The Invesco S&P 500 Equal Weight Energy ETF made its debut on 11/01/2006, and is a smart beta exchange traded fund that provides broad exposure to the Energy ETFs category of the market.
What Are Smart Beta ETFs?
For a long time now, the ETF industry has been flooded with products based on market capitalization weighted indexes, which are designed to represent the broader market or a particular market segment.
Market cap weighted indexes work great for investors who believe in market efficiency. They provide a low-cost, convenient and transparent way of replicating market returns.
There are some investors, though, who think it's possible to beat the market with great stock selection; this group likely invests in another class of funds known as smart beta, which track non-cap weighted strategies.
Based on specific fundamental characteristics, or a combination of such, these indexes attempt to pick stocks that have a better chance of risk-return performance.
Even though this space provides many choices to investors--think one of the simplest methodologies like equal-weighting and more complicated ones like fundamental and volatility/momentum based weighting--not all have been able to deliver first-rate results.
Fund Sponsor & Index
Because the fund has amassed over $485.09 million, this makes it one of the average sized ETFs in the Energy ETFs. RYE is managed by Invesco. This particular fund seeks to match the performance of the S&P 500 Equal Weight Energy Index before fees and expenses.
The S&P 500 Equal Weight Energy Plus Index equally weights stocks in the energy sector of the S&P 500 Index.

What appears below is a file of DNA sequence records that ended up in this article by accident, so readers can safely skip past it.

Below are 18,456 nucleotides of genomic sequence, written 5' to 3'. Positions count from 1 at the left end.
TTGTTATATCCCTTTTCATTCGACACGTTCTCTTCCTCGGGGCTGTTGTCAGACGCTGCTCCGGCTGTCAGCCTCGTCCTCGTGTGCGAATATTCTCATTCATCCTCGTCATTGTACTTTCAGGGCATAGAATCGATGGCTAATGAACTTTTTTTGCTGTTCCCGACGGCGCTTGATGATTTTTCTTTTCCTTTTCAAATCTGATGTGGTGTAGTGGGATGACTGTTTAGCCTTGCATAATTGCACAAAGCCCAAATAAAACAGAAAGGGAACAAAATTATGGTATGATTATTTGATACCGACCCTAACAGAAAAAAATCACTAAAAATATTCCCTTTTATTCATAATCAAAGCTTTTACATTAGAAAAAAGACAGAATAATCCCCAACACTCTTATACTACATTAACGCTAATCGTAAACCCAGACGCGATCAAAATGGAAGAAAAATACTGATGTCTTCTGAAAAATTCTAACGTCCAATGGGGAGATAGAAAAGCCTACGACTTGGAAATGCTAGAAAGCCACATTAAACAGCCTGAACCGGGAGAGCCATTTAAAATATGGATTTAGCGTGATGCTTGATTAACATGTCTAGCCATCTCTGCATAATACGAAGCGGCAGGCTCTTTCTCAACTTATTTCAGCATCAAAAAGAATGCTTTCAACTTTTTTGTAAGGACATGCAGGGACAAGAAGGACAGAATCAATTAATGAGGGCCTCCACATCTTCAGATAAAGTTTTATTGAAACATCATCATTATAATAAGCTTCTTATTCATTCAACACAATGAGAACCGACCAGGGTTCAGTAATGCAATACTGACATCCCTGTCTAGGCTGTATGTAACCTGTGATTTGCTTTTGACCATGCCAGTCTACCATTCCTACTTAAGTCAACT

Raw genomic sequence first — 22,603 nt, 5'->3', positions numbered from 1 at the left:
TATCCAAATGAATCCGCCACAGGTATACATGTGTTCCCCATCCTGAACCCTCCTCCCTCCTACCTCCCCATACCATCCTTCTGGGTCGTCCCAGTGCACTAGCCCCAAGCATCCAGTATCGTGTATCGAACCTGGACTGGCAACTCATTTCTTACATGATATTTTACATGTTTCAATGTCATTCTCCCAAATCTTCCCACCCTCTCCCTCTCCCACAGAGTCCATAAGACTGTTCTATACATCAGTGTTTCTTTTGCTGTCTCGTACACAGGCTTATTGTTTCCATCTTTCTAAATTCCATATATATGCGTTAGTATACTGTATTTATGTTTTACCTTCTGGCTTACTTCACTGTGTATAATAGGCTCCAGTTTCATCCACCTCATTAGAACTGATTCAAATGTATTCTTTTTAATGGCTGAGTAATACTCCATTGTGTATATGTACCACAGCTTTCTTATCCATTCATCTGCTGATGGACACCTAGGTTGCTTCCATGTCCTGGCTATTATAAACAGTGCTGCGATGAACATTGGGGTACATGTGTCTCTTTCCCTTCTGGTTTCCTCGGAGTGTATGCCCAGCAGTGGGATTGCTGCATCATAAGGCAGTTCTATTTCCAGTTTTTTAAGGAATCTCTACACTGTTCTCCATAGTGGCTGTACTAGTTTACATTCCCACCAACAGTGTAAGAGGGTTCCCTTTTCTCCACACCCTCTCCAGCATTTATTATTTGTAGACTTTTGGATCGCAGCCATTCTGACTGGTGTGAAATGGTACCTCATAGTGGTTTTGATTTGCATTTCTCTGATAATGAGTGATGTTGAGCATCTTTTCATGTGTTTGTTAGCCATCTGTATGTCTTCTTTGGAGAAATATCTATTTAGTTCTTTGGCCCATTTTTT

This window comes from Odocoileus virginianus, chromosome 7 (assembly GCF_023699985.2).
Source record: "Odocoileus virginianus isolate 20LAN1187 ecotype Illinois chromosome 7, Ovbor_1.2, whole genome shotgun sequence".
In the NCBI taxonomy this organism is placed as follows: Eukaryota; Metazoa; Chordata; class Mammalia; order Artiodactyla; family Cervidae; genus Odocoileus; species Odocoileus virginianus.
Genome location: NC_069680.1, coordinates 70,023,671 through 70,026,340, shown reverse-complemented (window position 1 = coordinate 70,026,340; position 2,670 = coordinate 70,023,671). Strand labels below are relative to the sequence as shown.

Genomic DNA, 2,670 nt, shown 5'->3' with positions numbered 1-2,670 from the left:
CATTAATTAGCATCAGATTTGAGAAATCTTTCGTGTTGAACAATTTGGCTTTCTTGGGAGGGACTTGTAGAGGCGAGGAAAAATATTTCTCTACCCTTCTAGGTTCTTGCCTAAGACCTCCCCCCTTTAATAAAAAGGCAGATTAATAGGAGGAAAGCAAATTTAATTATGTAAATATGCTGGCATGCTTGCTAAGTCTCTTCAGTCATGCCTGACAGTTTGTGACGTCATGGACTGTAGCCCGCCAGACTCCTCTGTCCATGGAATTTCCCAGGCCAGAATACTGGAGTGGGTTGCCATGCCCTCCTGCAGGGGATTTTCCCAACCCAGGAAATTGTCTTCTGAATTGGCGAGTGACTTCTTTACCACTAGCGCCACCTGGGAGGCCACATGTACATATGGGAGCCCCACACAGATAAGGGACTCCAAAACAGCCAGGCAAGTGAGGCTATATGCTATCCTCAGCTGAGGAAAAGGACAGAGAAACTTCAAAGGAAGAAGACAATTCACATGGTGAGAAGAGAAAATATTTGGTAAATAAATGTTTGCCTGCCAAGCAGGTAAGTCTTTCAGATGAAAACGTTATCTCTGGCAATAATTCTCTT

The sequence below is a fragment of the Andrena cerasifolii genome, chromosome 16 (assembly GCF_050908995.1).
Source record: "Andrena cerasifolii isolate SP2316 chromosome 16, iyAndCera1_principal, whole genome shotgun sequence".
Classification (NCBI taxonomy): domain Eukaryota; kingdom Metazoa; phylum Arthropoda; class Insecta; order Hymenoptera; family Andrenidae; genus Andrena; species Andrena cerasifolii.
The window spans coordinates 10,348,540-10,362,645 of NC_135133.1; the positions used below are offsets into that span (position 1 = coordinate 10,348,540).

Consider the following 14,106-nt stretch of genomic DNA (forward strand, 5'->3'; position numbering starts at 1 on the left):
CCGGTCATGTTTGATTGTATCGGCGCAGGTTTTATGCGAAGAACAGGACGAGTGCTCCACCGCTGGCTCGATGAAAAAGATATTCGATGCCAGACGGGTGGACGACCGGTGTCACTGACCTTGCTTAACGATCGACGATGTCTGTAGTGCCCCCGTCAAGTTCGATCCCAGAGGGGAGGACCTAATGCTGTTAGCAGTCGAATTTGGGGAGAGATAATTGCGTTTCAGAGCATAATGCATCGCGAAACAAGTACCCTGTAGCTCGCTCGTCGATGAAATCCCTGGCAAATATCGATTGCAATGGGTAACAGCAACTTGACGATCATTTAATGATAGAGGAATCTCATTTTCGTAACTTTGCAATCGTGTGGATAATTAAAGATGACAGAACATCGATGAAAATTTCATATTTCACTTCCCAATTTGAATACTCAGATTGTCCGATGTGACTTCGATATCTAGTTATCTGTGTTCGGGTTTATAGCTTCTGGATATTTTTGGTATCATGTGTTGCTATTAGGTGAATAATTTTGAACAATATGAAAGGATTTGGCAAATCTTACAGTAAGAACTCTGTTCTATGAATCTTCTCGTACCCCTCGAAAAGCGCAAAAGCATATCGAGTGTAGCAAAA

Cost & Other Expenses
Expense ratios are an important factor in the return of an ETF and in the long-term, cheaper funds can significantly outperform their more expensive cousins, other things remaining the same.
Operating expenses on an annual basis are 0.40% for RYE, making it one of the cheaper products in the space.
The fund has a 12-month trailing dividend yield of 4.14%.
Sector Exposure and Top Holdings
It is important to delve into an ETF's holdings before investing despite the many upsides to these kinds of funds like diversified exposure, which minimizes single stock risk. And, most ETFs are very transparent products that disclose their holdings on a daily basis.
For RYE, it has heaviest allocation in the Energy sector --about 100% of the portfolio.
Looking at individual holdings, Halliburton Co (
HAL Quick Quote HAL - Free Report) accounts for about 4.64% of total assets, followed by Schlumberger Ltd ( SLB Quick Quote SLB - Free Report) and Apa Corp ( APA Quick Quote APA - Free Report) .
Its top 10 holdings account for approximately 44.41% of RYE's total assets under management.
Performance and Risk
The ETF has lost about -11.05% so far this year and is down about -0.89% in the last one year (as of 03/27/2023). In the past 52-week period, it has traded between $57.66 and $81.27.
The ETF has a beta of 1.60 and standard deviation of 43.59% for the trailing three-year period, making it a high risk choice in the space. With about 24 holdings, it has more concentrated exposure than peers.
Invesco S&P 500 Equal Weight Energy ETF is an excellent option for investors seeking to outperform the Energy ETFs segment of the market. There are other ETFs in the space which investors could consider as well.
Vanguard Energy ETF (
VDE Quick Quote VDE - Free Report) tracks MSCI US Investable Market Energy 25/50 Index and the Energy Select Sector SPDR ETF ( XLE Quick Quote XLE - Free Report) tracks Energy Select Sector Index. Vanguard Energy ETF has $7.40 billion in assets, Energy Select Sector SPDR ETF has $35.70 billion. VDE has an expense ratio of 0.10% and XLE charges 0.10%.
Investors looking for cheaper and lower-risk options should consider traditional market cap weighted ETFs that aim to match the returns of the Energy ETFs.
To learn more about this product and other ETFs, screen for products that match your investment objectives and read articles on latest developments in the ETF investing universe, please visit
Zacks ETF Center.